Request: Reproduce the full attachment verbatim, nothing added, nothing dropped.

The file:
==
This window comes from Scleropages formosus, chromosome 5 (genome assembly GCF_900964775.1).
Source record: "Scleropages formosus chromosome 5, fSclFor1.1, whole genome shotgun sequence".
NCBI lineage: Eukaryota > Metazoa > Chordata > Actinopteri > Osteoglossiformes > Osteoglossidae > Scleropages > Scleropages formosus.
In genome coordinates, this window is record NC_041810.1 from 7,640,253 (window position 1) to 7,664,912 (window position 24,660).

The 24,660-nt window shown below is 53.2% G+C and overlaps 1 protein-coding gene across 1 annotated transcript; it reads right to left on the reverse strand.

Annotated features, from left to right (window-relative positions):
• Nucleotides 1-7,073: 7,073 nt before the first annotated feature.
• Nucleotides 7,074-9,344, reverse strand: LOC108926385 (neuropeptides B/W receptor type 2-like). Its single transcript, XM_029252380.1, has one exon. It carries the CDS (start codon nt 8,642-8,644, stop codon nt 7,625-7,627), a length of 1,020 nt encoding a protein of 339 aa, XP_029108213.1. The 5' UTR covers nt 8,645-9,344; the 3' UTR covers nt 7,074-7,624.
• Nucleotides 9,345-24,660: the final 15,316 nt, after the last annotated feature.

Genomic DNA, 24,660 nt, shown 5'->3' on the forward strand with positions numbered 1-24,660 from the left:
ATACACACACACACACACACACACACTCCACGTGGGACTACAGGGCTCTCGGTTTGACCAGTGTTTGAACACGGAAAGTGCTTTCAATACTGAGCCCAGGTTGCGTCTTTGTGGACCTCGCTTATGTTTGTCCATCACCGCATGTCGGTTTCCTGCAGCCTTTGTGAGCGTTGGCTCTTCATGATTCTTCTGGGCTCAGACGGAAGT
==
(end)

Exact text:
This window comes from Scleropages formosus, chromosome 5 (genome assembly GCF_900964775.1).
Source record: "Scleropages formosus chromosome 5, fSclFor1.1, whole genome shotgun sequence".
NCBI lineage: Eukaryota > Metazoa > Chordata > Actinopteri > Osteoglossiformes > Osteoglossidae > Scleropages > Scleropages formosus.
In genome coordinates, this window is record NC_041810.1 from 7,640,253 (window position 1) to 7,664,912 (window position 24,660).

The 24,660-nt window shown below is 53.2% G+C and overlaps 1 protein-coding gene across 1 annotated transcript; it reads right to left on the reverse strand.

Annotated features, from left to right (window-relative positions):
• Nucleotides 1-7,073: 7,073 nt before the first annotated feature.
• Nucleotides 7,074-9,344, reverse strand: LOC108926385 (neuropeptides B/W receptor type 2-like). Its single transcript, XM_029252380.1, has one exon. It carries the CDS (start codon nt 8,642-8,644, stop codon nt 7,625-7,627), a length of 1,020 nt encoding a protein of 339 aa, XP_029108213.1. The 5' UTR covers nt 8,645-9,344; the 3' UTR covers nt 7,074-7,624.
• Nucleotides 9,345-24,660: the final 15,316 nt, after the last annotated feature.

Genomic DNA, 24,660 nt, shown 5'->3' on the forward strand with positions numbered 1-24,660 from the left:
ATACACACACACACACACACACACACTCCACGTGGGACTACAGGGCTCTCGGTTTGACCAGTGTTTGAACACGGAAAGTGCTTTCAATACTGAGCCCAGGTTGCGTCTTTGTGGACCTCGCTTATGTTTGTCCATCACCGCATGTCGGTTTCCTGCAGCCTTTGTGAGCGTTGGCTCTTCATGATTCTTCTGGGCTCAGACGGAAGT